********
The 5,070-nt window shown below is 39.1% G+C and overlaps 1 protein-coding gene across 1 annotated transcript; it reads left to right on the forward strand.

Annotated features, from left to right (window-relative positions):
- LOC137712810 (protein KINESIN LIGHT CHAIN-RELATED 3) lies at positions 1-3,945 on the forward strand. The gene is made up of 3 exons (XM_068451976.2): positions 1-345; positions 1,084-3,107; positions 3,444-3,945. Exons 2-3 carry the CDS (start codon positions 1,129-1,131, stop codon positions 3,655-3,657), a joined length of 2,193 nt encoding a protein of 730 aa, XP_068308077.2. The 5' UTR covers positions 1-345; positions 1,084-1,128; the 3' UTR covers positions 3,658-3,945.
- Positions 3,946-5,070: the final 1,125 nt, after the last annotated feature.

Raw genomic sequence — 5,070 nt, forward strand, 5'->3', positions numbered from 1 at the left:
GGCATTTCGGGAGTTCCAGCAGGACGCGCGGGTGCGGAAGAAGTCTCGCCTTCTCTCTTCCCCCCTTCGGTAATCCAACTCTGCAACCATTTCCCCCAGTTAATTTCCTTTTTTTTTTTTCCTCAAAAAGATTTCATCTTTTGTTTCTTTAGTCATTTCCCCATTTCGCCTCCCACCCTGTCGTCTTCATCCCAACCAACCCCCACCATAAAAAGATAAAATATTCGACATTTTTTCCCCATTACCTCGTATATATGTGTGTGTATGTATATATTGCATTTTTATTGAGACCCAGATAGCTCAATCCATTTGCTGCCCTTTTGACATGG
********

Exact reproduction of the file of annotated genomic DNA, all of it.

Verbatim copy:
The 5,070-nt window shown below is 39.1% G+C and overlaps 1 protein-coding gene across 1 annotated transcript; it reads left to right on the forward strand.

Annotated features, from left to right (window-relative positions):
- LOC137712810 (protein KINESIN LIGHT CHAIN-RELATED 3) lies at positions 1-3,945 on the forward strand. The gene is made up of 3 exons (XM_068451976.2): positions 1-345; positions 1,084-3,107; positions 3,444-3,945. Exons 2-3 carry the CDS (start codon positions 1,129-1,131, stop codon positions 3,655-3,657), a joined length of 2,193 nt encoding a protein of 730 aa, XP_068308077.2. The 5' UTR covers positions 1-345; positions 1,084-1,128; the 3' UTR covers positions 3,658-3,945.
- Positions 3,946-5,070: the final 1,125 nt, after the last annotated feature.

Raw genomic sequence — 5,070 nt, forward strand, 5'->3', positions numbered from 1 at the left:
GGCATTTCGGGAGTTCCAGCAGGACGCGCGGGTGCGGAAGAAGTCTCGCCTTCTCTCTTCCCCCCTTCGGTAATCCAACTCTGCAACCATTTCCCCCAGTTAATTTCCTTTTTTTTTTTTCCTCAAAAAGATTTCATCTTTTGTTTCTTTAGTCATTTCCCCATTTCGCCTCCCACCCTGTCGTCTTCATCCCAACCAACCCCCACCATAAAAAGATAAAATATTCGACATTTTTTCCCCATTACCTCGTATATATGTGTGTGTATGTATATATTGCATTTTTATTGAGACCCAGATAGCTCAATCCATTTGCTGCCCTTTTGACATGG